My experience with low self-worth started early in life…
I grew up as an only child and was often lonely. My parents were introverted, and I was extroverted. So oftentimes when I wanted to play with my parents, they wanted their quiet time. No fun! I was also one of the only Black girls in a predominantly white school. I was one of the few students who wasn’t invited to parties and wasn’t crushed on by the cute boys. To make things worse, I also felt like I didn’t fit in at church, even though I had Black friends there. There were times when I hadn’t seen the newest, coolest movies or shows and I didn’t know the latest dance moves or songs.
All of these experiences caused me to feel left out, lonely, and that there was something wrong with me. It made me feel like I wasn’t worthy of attention, affection, or being included.
Around age 12, I decided to do something about it. I wanted to figure out how to feel loved, accepted, and included. I tried to be the perfect friend, always selfless, generous, and giving… which are all great characteristics, though I never asked for anything in return. See the problem here? I even tried my hardest academically, getting perfect grades and trying to get into all the great universities, to feel worthy in that respect. Still, nothing was changing.
That pattern continued into my adulthood. Though I succeeded in school, eventually getting my doctorate, it still didn’t take away my feelings of unworthiness. Realizing that didn’t work, I went on to try using relationships to feel worthy. After years of this, I finally realized NONE of it worked and that I needed a new plan.
I went to therapy in grad school because I was suffering from severe anxiety. I wonder why… The source of my anxiety and discontent was that I was trying to base my worth on external conditions, trying to find my sense of worthiness in academics, professional success, and relationships.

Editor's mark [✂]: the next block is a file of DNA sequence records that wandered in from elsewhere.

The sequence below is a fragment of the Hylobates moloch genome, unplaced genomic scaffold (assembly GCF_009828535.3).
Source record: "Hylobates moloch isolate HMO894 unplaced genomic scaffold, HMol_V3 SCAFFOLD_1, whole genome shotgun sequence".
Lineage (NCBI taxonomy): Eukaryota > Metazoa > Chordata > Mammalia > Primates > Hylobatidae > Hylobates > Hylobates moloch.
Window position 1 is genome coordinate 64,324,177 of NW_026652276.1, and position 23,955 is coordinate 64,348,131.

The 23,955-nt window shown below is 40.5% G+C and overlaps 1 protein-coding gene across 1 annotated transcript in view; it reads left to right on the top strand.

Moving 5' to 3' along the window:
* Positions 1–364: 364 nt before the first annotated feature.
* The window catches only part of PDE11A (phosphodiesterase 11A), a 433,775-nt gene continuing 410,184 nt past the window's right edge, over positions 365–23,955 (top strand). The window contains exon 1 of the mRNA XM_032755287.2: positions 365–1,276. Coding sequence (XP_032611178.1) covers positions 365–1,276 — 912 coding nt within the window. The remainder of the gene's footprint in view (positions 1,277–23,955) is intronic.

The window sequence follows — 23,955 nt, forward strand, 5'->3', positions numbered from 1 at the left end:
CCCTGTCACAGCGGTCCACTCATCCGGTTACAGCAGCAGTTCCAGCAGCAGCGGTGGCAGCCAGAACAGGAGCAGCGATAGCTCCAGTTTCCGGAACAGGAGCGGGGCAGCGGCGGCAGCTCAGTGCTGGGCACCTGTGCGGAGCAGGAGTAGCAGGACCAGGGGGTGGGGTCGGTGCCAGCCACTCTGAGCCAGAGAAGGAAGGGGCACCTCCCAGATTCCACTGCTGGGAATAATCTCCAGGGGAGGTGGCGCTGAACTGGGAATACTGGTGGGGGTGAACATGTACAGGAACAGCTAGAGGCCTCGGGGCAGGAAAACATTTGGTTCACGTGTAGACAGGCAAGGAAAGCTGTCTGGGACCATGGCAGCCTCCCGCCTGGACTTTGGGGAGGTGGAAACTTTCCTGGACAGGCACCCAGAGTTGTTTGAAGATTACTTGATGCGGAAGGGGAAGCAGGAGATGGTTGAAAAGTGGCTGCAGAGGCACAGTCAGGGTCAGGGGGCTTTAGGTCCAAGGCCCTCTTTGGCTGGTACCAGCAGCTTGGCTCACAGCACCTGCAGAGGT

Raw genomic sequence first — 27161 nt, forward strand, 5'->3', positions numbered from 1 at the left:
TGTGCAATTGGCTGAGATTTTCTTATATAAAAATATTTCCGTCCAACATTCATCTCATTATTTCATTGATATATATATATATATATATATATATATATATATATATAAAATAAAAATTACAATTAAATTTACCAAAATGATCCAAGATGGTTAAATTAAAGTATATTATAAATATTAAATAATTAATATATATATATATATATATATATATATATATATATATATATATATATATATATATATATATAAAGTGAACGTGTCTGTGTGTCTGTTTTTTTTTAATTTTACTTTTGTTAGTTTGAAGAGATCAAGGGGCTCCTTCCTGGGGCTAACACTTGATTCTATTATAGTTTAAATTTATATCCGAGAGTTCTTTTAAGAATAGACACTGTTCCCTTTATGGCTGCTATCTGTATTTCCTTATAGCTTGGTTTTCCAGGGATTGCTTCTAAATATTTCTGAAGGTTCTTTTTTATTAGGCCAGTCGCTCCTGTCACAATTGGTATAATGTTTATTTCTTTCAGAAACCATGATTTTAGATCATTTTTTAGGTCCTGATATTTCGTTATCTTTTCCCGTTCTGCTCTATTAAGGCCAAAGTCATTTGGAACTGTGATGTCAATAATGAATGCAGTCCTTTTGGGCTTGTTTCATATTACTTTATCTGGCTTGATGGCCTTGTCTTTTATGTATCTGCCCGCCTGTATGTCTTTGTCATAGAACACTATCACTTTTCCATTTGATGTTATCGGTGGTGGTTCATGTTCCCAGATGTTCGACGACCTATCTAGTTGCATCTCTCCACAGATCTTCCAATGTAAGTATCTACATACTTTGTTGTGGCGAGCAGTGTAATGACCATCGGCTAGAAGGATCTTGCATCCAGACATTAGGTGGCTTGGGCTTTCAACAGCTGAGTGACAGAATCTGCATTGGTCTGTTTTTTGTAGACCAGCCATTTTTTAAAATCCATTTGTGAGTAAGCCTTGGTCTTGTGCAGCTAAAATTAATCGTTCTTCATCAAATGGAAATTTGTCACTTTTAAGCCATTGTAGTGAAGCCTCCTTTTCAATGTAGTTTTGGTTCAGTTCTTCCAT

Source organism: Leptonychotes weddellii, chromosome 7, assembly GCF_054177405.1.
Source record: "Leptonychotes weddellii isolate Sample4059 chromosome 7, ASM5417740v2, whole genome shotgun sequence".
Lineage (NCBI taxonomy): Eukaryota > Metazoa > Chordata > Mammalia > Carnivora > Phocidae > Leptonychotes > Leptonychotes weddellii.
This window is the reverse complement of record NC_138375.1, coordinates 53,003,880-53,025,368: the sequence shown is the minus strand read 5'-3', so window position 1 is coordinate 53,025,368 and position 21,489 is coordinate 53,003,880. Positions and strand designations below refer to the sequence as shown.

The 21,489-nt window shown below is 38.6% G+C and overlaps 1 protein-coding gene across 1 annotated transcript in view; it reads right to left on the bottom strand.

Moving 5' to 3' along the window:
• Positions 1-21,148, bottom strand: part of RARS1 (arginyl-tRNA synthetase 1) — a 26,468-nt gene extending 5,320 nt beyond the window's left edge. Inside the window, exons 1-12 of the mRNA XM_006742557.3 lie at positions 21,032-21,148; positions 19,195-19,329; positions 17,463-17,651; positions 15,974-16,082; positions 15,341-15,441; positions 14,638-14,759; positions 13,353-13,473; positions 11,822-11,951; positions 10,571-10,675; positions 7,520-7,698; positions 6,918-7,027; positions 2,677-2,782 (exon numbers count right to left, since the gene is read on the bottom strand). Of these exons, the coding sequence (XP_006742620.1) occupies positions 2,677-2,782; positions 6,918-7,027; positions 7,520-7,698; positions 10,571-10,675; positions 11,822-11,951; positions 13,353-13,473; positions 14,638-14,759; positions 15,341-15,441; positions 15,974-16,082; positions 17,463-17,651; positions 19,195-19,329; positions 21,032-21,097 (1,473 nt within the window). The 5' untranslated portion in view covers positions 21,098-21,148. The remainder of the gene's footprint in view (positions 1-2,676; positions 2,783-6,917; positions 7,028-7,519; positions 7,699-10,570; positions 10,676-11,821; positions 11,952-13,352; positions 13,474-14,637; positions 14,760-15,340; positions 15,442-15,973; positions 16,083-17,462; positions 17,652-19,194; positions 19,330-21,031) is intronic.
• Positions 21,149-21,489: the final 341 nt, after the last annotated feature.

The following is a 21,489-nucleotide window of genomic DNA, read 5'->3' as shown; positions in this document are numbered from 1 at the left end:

Can you relate to any of this? You’re not alone!
This is a common experience and something I’ve heard time and time again from my clients. The pain of not feeling worthy, the intense desire to figure it out and find something to make themselves feel worthy, then coming up short, criticizing and questioning themselves about what they did wrong. It’s a harmful cycle that I help people find the end to.
What’s the difference between self-esteem and self-worth?
Self-esteem is derived from our abilities, social position, accomplishments, and things we believe we can achieve. We can boost our self-esteem by learning new skills or improving our performance and it goes up and down based on how we’re doing in various aspects of our lives. This is why you feel great about yourself whenever you win a competition, get a promotion, or successfully do a headstand, yet if you make a mistake or fail, you feel pretty bad about yourself.
People may have high self-esteem, yet struggle with feelings of low self-worth that leave them feeling empty and discontent despite their achievements and accomplishments.
Have you ever had an experience where you reached that ultimate goal you’ve been striving for, but when the excitement wore off, you still felt empty? That’s where self-esteem can leave us high and dry.